This Weekend I’ll Mostly Be Listening to… Astralasia June 16, 2012Posted by WorldbyStorm in Culture, This Weekend I'll Mostly Be Listening to....
Astralasia, secretive (well so it is said, but I’m always curious as to how that term is applicable to bands who…er… make music… hold gigs… release albums, etc) trance outfit who started life as an electronic/dub/dance side project of psychedelic influenced The Magic Mushroom Band. Now, I’ve seen the YouTube clips of TMMB and frankly I don’t much want to see them again. I know I mentioned this crew only the week before last, but there’s space rock and space rock and that’s not necessarily a good thing.
But in a way it’s quite interesting how this sort of reboot of hippy manifested in a sleeker sort of form on the back of rave and house. Of course it eschewed all those guitars and embraced technology, but the basic dynamic remains. Listen to “Seven Suns” and it’s sort of a continuity between the Years of Zonk most obviously typified by – natch – Hawkwind and later developments (and tellingly Astralasia were responsible for a number of remixes of Hawkwind tracks in the 1990s). Looking inward to see outward and all that sort of guff. And in a way, Hawkwind did forge this path, with electronics inflecting their music from the start. I’d almost go so far to argue that for some of us Hawkwind’s openness to electronic music was crucial in smoothing the path into enjoyment of electronica years later.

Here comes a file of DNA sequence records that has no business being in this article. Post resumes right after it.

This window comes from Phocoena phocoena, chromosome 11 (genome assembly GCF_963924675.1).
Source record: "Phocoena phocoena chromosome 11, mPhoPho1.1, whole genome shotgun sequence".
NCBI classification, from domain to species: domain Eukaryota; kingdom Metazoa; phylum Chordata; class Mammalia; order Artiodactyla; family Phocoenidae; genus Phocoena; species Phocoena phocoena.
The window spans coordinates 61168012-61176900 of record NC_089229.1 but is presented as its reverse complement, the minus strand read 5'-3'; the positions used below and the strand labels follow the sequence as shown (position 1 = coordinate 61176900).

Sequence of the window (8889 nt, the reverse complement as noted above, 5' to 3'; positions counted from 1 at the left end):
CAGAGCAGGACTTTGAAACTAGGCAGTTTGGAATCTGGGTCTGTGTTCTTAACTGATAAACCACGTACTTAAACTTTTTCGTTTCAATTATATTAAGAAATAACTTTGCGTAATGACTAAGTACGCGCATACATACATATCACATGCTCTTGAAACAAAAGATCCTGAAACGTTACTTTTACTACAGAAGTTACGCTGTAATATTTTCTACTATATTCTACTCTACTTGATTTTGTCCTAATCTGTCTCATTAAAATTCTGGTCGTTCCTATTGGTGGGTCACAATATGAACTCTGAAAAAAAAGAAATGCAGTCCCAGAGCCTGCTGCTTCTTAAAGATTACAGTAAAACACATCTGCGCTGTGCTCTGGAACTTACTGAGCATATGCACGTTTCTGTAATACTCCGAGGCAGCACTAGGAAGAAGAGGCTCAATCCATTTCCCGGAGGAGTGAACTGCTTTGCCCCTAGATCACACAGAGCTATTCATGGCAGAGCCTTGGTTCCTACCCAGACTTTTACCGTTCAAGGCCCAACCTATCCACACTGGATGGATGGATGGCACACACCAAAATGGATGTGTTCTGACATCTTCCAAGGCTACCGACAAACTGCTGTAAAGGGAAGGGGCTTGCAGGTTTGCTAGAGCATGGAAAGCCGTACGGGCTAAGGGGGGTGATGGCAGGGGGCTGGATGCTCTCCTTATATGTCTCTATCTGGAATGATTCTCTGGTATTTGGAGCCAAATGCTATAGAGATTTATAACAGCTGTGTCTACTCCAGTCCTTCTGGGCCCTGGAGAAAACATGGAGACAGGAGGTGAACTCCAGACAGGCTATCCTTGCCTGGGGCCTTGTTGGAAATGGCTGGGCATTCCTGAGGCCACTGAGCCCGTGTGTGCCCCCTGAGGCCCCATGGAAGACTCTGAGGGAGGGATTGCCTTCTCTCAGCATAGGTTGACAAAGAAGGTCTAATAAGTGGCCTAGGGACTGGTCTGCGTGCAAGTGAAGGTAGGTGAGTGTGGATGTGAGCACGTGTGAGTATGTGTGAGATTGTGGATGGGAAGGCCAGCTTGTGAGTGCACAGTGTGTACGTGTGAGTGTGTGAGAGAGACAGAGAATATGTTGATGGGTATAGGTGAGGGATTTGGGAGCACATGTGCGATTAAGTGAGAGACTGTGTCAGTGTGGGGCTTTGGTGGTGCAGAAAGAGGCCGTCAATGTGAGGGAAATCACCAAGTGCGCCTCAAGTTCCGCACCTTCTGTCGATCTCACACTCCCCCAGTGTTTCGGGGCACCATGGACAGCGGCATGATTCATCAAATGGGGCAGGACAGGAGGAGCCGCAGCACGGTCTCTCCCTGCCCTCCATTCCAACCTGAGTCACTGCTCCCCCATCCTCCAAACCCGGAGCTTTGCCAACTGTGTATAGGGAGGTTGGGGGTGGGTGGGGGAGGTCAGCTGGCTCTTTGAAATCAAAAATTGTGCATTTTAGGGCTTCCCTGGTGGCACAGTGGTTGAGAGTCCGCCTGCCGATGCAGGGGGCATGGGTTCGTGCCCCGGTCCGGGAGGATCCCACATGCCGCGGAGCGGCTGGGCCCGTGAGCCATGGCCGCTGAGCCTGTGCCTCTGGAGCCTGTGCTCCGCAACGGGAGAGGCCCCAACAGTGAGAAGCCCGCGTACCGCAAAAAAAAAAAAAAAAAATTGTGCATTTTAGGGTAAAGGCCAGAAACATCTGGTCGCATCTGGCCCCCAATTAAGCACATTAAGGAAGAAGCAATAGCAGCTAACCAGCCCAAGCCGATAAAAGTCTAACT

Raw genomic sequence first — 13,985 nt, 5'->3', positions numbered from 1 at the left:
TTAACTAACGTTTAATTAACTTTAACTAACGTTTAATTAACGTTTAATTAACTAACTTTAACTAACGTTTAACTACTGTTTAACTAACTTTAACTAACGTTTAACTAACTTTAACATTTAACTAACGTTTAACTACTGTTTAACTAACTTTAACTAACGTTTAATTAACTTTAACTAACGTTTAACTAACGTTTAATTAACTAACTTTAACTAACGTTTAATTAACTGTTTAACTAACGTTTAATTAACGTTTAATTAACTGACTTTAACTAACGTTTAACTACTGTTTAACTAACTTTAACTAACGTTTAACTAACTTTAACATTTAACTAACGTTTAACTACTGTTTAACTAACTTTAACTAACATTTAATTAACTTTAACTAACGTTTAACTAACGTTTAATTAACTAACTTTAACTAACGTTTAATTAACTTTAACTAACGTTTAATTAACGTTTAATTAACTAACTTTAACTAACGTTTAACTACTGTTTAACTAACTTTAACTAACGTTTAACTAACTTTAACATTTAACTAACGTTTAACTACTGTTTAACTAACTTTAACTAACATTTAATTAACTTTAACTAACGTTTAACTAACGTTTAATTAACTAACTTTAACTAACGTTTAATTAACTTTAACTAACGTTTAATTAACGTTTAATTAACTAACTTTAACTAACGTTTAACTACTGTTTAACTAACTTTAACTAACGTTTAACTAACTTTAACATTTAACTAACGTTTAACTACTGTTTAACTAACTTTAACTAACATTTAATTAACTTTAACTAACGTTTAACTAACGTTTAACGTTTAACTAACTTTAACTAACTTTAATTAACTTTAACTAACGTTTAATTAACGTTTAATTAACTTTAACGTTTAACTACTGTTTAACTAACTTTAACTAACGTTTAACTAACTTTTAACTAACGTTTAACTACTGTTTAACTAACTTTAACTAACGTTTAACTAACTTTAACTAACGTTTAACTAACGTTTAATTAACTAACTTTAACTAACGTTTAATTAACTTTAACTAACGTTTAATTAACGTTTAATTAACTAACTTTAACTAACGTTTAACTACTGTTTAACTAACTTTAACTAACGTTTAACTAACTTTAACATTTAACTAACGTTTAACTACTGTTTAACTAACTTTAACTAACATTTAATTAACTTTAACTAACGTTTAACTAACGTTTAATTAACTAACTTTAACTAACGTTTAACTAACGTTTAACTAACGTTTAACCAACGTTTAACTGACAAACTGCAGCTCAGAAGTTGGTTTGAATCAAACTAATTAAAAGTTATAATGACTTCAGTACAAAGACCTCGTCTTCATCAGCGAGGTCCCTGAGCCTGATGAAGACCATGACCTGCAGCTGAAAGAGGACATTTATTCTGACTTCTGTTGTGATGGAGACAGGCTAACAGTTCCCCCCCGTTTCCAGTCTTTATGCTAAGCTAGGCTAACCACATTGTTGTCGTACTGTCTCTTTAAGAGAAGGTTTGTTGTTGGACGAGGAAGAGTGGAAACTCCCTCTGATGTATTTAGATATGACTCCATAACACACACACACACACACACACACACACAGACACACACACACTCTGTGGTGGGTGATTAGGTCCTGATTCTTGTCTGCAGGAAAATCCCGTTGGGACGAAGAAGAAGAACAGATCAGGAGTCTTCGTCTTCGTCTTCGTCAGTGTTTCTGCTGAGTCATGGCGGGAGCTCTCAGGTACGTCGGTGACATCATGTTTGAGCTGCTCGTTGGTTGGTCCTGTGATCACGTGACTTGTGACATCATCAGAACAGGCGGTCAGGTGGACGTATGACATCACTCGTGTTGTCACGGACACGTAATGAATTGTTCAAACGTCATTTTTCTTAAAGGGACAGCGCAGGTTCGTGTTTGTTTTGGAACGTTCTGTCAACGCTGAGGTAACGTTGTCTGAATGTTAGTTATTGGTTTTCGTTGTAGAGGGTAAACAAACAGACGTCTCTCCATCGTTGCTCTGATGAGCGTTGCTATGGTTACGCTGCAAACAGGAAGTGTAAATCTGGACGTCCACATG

Anyhow, soon enough Astralasia were well into psychedelic trance and producing music that one either loves or hates. I tend to sit in the former camp, I’m a bit of a pushover for trance – albeit the less cheese inflected side of it and these guys from all points in their career manage to hit the spot for me. The earlier Politics of Ecstasy (clue, they liked the stuff) is good albeit a bit overly ambient to my mind, but Pitched Up At The Edge Of Reality is better because it is more overtly dancey. They got into harder and harder trance as the 1990s progressed, apparently to the discomfiture of some of their fan base, as it moved from being relaxing and chill out to being… anything but. Now how well that works is a different matter. “Prophecy of Life” from 2001′s Something Somewhere I’m fairly partial to, but the album itself isn’t entirely coherent, though “Out There” is pretty good. Anyhow, it’s all here, pulsing synths and percussion, big keyboard sweeps, multi-tracked female voices and muffled samples of people talking about how people can change the world by… er… taking psychedelics…still on-message so.
The weirdest thing for me listening to the later output is how much of the sounds seem to merge almost seamlessly with the sort of music that came via industrial and goth into the Electronic Body Music/Futurepop genres, i.e. acts like Covenant, Apoptygma Bezerk (in the early years) and VNV Nation. Of course they took a much less celebratory approach, even a dour one – as you do when Ian Curtis is an influence. But the sounds are remarkably similar. Convergent evolution or so it would seem.
But, back to Pitched Up At the Edge of Reality, from sub-Yes cover to not a million miles away from William Orbit, right down to the only a year or two out of date sequenced piano sound, and it’s still pretty good. And to go with these a sampling of their output from the 1990s into the 2000s.
Celestial Ocean Pitched up at the edge of reality
Jongle Kakano Pitched up at the edge of reality
Seven Suns (1994)
Alien Love Song (1996)
The Sea (2001)
Prophecy of Life (2001)